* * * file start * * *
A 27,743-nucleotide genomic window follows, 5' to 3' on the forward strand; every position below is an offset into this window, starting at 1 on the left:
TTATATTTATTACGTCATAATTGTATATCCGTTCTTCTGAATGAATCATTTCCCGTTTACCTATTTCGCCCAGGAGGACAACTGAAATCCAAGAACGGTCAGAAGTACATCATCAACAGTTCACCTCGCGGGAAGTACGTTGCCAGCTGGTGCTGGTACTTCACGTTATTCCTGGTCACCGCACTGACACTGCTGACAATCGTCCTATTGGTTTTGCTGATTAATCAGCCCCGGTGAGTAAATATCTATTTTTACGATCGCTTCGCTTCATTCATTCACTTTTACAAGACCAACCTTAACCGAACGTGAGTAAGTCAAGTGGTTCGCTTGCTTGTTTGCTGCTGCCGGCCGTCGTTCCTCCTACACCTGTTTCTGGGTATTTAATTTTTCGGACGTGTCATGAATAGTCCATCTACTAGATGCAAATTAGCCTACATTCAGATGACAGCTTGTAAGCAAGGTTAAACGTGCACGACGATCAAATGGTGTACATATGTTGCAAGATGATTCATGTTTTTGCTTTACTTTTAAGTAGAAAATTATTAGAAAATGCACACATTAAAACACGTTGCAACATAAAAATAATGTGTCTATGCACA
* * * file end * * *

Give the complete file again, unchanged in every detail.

A 27,743-nucleotide genomic window follows, 5' to 3' on the forward strand; every position below is an offset into this window, starting at 1 on the left:
TTATATTTATTACGTCATAATTGTATATCCGTTCTTCTGAATGAATCATTTCCCGTTTACCTATTTCGCCCAGGAGGACAACTGAAATCCAAGAACGGTCAGAAGTACATCATCAACAGTTCACCTCGCGGGAAGTACGTTGCCAGCTGGTGCTGGTACTTCACGTTATTCCTGGTCACCGCACTGACACTGCTGACAATCGTCCTATTGGTTTTGCTGATTAATCAGCCCCGGTGAGTAAATATCTATTTTTACGATCGCTTCGCTTCATTCATTCACTTTTACAAGACCAACCTTAACCGAACGTGAGTAAGTCAAGTGGTTCGCTTGCTTGTTTGCTGCTGCCGGCCGTCGTTCCTCCTACACCTGTTTCTGGGTATTTAATTTTTCGGACGTGTCATGAATAGTCCATCTACTAGATGCAAATTAGCCTACATTCAGATGACAGCTTGTAAGCAAGGTTAAACGTGCACGACGATCAAATGGTGTACATATGTTGCAAGATGATTCATGTTTTTGCTTTACTTTTAAGTAGAAAATTATTAGAAAATGCACACATTAAAACACGTTGCAACATAAAAATAATGTGTCTATGCACA